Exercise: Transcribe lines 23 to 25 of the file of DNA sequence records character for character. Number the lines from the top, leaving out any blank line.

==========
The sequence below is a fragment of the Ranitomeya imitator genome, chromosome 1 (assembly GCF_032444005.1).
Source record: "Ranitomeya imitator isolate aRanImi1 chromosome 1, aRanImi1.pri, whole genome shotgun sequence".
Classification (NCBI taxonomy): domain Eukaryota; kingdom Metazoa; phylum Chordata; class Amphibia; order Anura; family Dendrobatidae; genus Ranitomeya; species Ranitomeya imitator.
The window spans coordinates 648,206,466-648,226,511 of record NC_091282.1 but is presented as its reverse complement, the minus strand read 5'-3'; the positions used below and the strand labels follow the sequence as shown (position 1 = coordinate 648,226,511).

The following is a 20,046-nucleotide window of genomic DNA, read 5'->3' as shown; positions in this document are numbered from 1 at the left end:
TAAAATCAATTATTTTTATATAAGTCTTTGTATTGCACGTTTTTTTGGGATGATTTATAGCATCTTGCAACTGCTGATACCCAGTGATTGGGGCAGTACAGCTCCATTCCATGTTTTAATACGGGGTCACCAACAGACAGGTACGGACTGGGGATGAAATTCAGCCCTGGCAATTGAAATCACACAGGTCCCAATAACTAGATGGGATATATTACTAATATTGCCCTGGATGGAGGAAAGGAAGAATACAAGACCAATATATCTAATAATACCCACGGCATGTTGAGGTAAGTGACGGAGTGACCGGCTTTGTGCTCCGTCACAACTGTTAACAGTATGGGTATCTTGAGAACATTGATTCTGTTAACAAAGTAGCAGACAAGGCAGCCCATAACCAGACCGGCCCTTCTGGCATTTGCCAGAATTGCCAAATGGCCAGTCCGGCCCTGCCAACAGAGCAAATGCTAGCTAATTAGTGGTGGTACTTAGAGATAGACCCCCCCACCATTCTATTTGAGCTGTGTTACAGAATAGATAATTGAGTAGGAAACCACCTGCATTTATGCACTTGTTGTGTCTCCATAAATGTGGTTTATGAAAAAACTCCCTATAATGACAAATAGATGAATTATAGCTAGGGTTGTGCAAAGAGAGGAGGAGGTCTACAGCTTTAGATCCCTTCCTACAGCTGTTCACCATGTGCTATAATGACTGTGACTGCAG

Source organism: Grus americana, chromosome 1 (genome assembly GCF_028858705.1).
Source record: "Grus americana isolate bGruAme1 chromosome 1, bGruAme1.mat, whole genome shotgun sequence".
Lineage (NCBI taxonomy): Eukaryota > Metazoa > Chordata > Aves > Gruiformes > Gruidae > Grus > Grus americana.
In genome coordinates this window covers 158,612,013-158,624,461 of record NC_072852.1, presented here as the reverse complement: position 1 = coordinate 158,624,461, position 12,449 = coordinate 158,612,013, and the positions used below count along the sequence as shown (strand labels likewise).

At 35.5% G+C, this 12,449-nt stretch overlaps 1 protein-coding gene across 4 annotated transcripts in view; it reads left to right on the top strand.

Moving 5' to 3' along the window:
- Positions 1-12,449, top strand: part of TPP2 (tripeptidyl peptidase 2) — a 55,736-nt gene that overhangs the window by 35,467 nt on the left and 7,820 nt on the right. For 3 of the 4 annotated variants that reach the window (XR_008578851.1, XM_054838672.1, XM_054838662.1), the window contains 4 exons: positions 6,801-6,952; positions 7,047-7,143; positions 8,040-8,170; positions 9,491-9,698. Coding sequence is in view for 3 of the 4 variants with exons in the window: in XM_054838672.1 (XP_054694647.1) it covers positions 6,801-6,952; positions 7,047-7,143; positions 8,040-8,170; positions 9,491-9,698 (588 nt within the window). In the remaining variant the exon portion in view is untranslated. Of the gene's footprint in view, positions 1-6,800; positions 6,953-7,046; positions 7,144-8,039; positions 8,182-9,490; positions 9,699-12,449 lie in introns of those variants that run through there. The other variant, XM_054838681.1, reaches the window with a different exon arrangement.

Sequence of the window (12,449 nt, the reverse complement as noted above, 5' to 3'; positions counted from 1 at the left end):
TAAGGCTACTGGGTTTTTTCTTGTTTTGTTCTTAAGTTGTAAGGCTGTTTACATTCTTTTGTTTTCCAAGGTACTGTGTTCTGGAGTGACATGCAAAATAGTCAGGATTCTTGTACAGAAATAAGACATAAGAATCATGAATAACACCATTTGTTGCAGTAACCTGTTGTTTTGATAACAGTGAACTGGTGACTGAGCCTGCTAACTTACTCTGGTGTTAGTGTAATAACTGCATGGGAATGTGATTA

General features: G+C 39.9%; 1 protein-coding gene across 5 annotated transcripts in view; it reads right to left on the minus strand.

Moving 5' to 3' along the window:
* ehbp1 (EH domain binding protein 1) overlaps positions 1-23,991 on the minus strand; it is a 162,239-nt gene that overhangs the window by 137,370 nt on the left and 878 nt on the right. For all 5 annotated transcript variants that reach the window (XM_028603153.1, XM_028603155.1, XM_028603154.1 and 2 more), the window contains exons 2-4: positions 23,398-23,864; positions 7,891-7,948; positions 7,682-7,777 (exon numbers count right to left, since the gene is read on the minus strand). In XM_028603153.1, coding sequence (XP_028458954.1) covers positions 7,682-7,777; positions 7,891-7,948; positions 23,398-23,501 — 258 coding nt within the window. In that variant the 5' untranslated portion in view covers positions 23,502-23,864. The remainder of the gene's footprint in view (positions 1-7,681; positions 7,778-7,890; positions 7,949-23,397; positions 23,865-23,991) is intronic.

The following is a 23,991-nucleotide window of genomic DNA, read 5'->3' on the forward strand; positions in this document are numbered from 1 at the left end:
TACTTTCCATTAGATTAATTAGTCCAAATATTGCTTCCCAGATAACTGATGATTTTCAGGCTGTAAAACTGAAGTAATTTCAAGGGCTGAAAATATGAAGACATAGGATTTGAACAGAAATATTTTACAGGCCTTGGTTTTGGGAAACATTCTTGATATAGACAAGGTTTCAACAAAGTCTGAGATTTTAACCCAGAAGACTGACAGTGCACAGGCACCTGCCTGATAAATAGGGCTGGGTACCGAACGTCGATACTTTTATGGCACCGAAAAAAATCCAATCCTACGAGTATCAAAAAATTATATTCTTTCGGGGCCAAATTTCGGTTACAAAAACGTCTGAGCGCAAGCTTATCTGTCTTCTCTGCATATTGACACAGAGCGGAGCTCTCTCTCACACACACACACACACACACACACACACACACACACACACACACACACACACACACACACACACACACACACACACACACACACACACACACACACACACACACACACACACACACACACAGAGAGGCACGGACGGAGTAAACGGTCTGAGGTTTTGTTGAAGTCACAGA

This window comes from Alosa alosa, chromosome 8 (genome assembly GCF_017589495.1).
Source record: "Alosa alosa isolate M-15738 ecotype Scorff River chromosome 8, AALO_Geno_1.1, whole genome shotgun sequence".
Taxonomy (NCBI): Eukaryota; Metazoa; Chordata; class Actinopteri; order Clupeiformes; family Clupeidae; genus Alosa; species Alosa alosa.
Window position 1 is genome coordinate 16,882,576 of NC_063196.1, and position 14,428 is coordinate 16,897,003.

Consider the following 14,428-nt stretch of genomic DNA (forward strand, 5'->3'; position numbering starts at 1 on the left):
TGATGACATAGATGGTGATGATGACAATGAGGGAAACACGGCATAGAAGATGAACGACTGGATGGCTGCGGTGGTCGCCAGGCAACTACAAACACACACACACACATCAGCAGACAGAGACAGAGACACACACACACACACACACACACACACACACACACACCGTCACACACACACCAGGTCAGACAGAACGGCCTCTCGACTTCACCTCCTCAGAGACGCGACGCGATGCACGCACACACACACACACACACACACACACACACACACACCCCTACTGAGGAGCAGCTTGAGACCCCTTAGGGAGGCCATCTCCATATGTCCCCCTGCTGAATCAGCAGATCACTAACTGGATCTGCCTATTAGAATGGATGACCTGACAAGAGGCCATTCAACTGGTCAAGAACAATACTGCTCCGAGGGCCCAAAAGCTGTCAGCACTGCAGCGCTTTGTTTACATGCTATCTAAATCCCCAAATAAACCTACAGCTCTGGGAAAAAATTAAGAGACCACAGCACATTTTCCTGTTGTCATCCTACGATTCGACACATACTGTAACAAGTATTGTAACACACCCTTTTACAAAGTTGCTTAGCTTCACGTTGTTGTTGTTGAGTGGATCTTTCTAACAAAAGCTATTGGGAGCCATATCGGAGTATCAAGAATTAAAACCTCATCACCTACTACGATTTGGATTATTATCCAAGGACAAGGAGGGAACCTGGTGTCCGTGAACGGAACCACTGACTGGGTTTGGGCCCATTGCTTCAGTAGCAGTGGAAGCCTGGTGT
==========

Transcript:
Taxonomy (NCBI): Eukaryota; Metazoa; Chordata; class Actinopteri; order Clupeiformes; family Clupeidae; genus Alosa; species Alosa alosa.
Window position 1 is genome coordinate 16,882,576 of NC_063196.1, and position 14,428 is coordinate 16,897,003.

Consider the following 14,428-nt stretch of genomic DNA (forward strand, 5'->3'; position numbering starts at 1 on the left):